These cell types play important parts in handling bacterial, viral, and even cancerous cells and are critical to remaining healthy.
But that’s not the end of its immunity boosting ability. It is also capable of stimulating the hormone erythropoietin, which determines the rate of red blood cell synthesis.
Within red blood cells are proteins that are cytotoxic to bacteria and yeast- effectively acting as decoys that the pathogens invade and subsequently die.
MAY HELP SLOW COGNITIVE DECLINE
There is a time that comes when we aren’t as mentally sharp as we were in our prime. This is a natural age related development, one that we will also experience.
While this is true, the speed at which we go through this can differ significantly based on genetics, and environmental factors, to name a few.
Spirulina can reduce the degree of harmful inflammation our brains encounter and can signal pathways that help maintain neuronal plasticity and function during periods of excessive stress.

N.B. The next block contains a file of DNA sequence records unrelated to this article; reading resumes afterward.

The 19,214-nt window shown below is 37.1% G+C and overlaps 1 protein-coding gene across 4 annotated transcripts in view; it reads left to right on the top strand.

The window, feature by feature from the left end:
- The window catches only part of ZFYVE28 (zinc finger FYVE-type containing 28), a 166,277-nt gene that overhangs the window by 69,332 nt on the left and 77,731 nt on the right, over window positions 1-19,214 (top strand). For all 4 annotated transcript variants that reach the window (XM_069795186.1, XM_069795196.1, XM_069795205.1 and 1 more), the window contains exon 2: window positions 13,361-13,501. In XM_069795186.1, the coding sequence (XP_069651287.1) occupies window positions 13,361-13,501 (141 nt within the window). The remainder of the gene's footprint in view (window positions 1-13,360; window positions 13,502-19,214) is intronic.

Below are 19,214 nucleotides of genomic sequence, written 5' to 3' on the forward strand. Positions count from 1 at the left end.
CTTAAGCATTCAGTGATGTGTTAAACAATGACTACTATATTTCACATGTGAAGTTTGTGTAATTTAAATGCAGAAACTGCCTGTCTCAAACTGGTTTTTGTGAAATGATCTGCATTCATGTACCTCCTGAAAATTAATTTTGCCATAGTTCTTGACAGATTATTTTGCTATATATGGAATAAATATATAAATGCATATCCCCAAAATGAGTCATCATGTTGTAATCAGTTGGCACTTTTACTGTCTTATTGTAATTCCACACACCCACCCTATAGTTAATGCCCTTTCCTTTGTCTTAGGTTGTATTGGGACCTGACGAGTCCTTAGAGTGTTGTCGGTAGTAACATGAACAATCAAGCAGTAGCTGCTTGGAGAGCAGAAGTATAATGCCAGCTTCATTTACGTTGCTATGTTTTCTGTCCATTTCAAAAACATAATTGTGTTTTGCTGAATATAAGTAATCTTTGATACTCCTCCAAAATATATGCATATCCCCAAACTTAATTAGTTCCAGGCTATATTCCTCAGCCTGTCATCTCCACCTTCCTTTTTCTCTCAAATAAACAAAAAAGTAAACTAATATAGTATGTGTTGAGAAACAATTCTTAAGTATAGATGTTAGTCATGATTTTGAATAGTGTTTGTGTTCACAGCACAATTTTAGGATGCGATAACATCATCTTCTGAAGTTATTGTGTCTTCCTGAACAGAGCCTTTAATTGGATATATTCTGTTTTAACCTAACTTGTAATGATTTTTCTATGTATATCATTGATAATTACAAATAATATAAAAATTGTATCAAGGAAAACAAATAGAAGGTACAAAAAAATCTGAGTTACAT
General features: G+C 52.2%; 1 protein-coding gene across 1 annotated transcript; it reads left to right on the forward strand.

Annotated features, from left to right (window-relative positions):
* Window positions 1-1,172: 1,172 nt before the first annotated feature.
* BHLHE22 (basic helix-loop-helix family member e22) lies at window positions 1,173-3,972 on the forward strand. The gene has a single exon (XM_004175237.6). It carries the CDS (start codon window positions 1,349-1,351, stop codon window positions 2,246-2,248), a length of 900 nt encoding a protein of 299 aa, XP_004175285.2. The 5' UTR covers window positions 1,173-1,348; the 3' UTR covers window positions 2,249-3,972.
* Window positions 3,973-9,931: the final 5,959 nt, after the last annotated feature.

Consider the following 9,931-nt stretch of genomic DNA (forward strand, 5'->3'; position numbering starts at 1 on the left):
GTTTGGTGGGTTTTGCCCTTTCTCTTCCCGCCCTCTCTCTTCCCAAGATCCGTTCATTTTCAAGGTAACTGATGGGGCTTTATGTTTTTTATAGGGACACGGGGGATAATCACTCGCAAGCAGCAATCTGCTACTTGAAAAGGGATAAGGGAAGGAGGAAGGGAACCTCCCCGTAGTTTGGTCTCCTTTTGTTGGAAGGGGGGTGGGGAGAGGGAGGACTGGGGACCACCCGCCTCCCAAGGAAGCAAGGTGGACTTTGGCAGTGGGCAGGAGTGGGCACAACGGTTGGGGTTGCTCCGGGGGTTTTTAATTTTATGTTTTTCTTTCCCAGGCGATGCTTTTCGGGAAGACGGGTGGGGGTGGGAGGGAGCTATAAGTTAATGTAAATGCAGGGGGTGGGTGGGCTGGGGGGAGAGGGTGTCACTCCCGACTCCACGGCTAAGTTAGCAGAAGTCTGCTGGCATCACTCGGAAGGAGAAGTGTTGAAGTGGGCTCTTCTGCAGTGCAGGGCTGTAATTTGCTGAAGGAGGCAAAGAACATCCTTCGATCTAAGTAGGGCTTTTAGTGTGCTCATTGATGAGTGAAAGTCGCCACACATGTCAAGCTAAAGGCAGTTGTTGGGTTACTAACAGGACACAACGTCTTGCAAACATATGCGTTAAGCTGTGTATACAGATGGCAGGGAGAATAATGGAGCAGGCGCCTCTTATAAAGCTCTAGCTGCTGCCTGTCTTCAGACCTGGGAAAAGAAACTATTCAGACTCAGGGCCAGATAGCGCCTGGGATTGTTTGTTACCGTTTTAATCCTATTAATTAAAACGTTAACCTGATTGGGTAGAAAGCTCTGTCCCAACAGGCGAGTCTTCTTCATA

Alzheimer’s disease, for instance, is thought to be precipitated by chronically elevated inflammatory processes in the brain, which lead to the formation and deposition of beta-amyloid proteins- structural abnormalities that affect normal function.
It may even have promise in Parkinson’s disease, as preliminary rodent studies have garnered interest in the way it can help to slow the death of cells that produce dopamine.
MAY SUPPORT CARDIOVASCULAR HEALTH
Spirulina can help boost your cardiovascular health in a few different ways. For instance, its anti-oxidant property can reduce damage to the PKG protein which shields cardiac cells from stressors.
In addition to this, it may help improve your cholesterol and triglyceride values to reduce your cardiac risk.